Who controlled the outcome in the race for the newest City Council seat, District 9, which was created to be a Latino-majority district?
From our post this week:
…few voters from the district’s most Latino neighborhoods showed up to pick their council representative for the next four years. Voters from white-majority areas actually played a much larger role in the election’s outcome. They represented about 60 percent of the turnout.
Unofficial precinct results show current District 7 Councilwoman Marti Emerald nearly clinched the election with the votes she received from white-majority areas alone. In order to defeat her, nearly 90 percent of voters in the Latino-majority areas would’ve needed to vote for her competitor, activist Mateo Camarillo.
Check out our maps below:
You’re reading our roundup of news from Speak City Heights, a collaboration between KPBS, The AjA Project, Media Arts Center San Diego and us.
Here are the rest of this week’s stories:
• A program that takes inner-city kids on free hiking and camping trips has whisked away students from a City Heights charter school on several trips since February. Speak City Heights tagged along on one to Joshua Tree National Park, where students climbed boulders and found animals like a scorpion and gopher snake.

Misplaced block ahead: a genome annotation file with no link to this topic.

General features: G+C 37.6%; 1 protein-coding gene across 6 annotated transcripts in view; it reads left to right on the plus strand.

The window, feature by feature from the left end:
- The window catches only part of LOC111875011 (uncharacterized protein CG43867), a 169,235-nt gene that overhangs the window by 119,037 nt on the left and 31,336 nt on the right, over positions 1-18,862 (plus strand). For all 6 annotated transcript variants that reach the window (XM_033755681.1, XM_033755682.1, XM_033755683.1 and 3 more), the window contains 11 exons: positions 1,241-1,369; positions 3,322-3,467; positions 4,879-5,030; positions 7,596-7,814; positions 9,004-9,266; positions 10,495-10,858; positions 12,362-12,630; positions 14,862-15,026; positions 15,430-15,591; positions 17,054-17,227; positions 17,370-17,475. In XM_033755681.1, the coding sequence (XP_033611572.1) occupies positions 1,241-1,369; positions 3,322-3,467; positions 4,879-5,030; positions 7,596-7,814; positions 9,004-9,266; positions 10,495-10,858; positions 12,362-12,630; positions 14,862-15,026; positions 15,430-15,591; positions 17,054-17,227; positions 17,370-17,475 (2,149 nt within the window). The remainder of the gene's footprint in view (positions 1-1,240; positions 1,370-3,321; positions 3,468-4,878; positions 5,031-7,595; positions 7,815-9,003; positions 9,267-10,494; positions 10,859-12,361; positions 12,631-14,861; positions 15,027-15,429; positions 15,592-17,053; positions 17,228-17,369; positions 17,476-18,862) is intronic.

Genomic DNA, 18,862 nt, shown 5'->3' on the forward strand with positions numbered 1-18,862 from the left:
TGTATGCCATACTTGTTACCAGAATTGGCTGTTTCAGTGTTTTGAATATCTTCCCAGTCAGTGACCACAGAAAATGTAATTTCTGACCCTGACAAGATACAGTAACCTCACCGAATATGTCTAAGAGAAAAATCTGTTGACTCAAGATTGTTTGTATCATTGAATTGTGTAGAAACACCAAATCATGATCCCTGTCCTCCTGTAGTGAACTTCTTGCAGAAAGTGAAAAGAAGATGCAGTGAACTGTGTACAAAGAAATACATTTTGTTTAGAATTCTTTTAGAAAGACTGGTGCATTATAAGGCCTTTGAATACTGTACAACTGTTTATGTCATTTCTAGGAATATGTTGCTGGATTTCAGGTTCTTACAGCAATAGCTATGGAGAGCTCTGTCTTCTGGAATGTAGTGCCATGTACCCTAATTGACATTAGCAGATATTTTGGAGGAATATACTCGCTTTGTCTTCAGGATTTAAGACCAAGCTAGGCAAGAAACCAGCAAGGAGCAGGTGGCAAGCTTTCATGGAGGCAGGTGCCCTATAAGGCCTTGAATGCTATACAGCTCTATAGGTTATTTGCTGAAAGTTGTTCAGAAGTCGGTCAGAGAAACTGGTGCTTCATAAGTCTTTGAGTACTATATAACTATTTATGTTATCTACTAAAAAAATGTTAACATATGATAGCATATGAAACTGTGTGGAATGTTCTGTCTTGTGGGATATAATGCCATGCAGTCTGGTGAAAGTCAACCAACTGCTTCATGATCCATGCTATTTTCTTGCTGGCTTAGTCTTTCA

From the Speak City Heights story:
In City Heights, spending time outdoors can be difficult. The neighborhood has a shortage of parks — 1.03 acres per 1,000 residents compared to 2.6 acres per 1,000 residents citywide, according to Health Equity By Design. And finding the time and money necessary to go camping or practice sports can be a challenge for families. Parents often work multiple jobs to make ends meet and raise children by themselves.
Check out a photo slideshow and a video of a recent trip, too.
• In the latest Media Arts video conversation with students at Crawford High School on safety: Discussion centered on what the teens see in City Heights as negative (many mentioned the police) and positive (people who help each other, do good or want to improve the community).
• In this week’s Twitter roundup: Take a look at the design for a new mini-park in City Heights that would include a small skatepark.
In a first-person account on Speak City Heights, teen Marcos Olascoaga shares his story of getting hit by a car while riding his skateboard and how he got involved in efforts to secure a skatepark.
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Dagny Salas is the web editor at Voice of San Diego. You can contact her directly at email@example.com or 619.550.5669.
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